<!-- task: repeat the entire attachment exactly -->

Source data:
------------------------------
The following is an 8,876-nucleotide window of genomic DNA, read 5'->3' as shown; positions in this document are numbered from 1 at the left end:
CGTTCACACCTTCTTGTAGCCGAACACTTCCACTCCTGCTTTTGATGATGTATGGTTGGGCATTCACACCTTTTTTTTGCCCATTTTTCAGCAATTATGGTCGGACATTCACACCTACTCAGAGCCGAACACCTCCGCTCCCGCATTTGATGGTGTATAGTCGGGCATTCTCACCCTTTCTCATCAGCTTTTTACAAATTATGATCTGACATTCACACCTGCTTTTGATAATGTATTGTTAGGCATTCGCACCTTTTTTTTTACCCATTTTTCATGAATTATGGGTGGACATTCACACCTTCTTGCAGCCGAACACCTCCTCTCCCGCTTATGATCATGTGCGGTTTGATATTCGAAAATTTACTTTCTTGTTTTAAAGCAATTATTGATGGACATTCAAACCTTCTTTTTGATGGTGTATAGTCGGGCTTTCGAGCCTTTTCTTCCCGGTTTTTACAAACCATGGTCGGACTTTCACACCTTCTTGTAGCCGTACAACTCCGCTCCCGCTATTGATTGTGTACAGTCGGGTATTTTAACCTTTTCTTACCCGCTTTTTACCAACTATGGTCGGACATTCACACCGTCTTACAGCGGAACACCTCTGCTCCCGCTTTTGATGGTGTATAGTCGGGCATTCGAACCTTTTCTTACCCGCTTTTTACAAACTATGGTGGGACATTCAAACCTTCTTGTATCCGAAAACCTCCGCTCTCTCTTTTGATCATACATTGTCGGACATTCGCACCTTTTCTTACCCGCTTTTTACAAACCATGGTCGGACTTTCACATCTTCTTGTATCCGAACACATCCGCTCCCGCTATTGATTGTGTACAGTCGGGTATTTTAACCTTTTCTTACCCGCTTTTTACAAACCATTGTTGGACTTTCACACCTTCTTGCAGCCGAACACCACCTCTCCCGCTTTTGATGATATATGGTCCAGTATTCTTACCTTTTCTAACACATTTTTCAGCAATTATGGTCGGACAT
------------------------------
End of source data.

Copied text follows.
The following is an 8,876-nucleotide window of genomic DNA, read 5'->3' as shown; positions in this document are numbered from 1 at the left end:
CGTTCACACCTTCTTGTAGCCGAACACTTCCACTCCTGCTTTTGATGATGTATGGTTGGGCATTCACACCTTTTTTTTGCCCATTTTTCAGCAATTATGGTCGGACATTCACACCTACTCAGAGCCGAACACCTCCGCTCCCGCATTTGATGGTGTATAGTCGGGCATTCTCACCCTTTCTCATCAGCTTTTTACAAATTATGATCTGACATTCACACCTGCTTTTGATAATGTATTGTTAGGCATTCGCACCTTTTTTTTTACCCATTTTTCATGAATTATGGGTGGACATTCACACCTTCTTGCAGCCGAACACCTCCTCTCCCGCTTATGATCATGTGCGGTTTGATATTCGAAAATTTACTTTCTTGTTTTAAAGCAATTATTGATGGACATTCAAACCTTCTTTTTGATGGTGTATAGTCGGGCTTTCGAGCCTTTTCTTCCCGGTTTTTACAAACCATGGTCGGACTTTCACACCTTCTTGTAGCCGTACAACTCCGCTCCCGCTATTGATTGTGTACAGTCGGGTATTTTAACCTTTTCTTACCCGCTTTTTACCAACTATGGTCGGACATTCACACCGTCTTACAGCGGAACACCTCTGCTCCCGCTTTTGATGGTGTATAGTCGGGCATTCGAACCTTTTCTTACCCGCTTTTTACAAACTATGGTGGGACATTCAAACCTTCTTGTATCCGAAAACCTCCGCTCTCTCTTTTGATCATACATTGTCGGACATTCGCACCTTTTCTTACCCGCTTTTTACAAACCATGGTCGGACTTTCACATCTTCTTGTATCCGAACACATCCGCTCCCGCTATTGATTGTGTACAGTCGGGTATTTTAACCTTTTCTTACCCGCTTTTTACAAACCATTGTTGGACTTTCACACCTTCTTGCAGCCGAACACCACCTCTCCCGCTTTTGATGATATATGGTCCAGTATTCTTACCTTTTCTAACACATTTTTCAGCAATTATGGTCGGACAT